This remains the story of “automation” today.
Take Slack, an online “collaboration hub” where employees and their managers share a digital space. On its website, the company depicts the application as a tool that offers employees “the flexibility to work when, where and how you work best.” But the communication platform, of course, is the very tool that allows employers to compel workers to labor at home and on vacation, at the breakfast table in the morning, and riding the commuter train home at night.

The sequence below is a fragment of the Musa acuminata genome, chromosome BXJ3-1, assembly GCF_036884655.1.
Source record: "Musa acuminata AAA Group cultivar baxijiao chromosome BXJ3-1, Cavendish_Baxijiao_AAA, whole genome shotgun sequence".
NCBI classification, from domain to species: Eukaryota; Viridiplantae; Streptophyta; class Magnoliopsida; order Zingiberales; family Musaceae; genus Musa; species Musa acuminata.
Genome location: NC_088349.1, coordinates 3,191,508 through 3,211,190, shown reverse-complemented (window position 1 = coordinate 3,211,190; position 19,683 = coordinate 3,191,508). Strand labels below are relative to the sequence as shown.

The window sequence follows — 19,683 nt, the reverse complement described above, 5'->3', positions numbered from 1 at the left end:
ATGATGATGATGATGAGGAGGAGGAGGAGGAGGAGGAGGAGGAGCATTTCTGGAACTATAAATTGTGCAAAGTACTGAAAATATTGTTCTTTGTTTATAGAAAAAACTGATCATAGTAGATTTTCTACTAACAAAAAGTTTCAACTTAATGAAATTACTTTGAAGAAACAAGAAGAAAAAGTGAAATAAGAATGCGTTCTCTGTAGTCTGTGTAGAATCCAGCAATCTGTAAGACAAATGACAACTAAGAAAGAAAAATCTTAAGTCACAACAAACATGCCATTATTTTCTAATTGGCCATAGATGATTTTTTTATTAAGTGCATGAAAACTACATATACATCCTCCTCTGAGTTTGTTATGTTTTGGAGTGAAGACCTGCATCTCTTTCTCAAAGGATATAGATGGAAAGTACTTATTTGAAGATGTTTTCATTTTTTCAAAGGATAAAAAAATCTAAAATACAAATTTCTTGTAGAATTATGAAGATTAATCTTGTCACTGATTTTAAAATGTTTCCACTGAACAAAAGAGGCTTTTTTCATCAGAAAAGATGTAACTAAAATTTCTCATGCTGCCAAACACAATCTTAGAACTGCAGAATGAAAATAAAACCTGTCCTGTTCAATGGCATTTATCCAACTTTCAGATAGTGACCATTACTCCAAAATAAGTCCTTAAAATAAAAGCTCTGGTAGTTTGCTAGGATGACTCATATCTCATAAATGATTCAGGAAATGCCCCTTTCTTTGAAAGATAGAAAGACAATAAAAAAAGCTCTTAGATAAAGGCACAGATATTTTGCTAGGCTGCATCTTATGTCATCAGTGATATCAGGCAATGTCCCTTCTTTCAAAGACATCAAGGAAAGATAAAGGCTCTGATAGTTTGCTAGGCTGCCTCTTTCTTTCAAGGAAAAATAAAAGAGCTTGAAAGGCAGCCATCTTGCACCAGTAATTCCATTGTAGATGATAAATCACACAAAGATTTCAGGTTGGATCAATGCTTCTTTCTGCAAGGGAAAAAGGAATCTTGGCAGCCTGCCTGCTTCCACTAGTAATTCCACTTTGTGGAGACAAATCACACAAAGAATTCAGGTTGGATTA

Seventy years ago, bosses made employees use computing technology to get them to work more, for less. It’s a legacy that repackages harder and longer work as great leaps in convenience for the worker, and obscures the continued necessity and value of human labor. Rather than McKinsey’s “epochal transition,” the new world of automation looks all too familiar.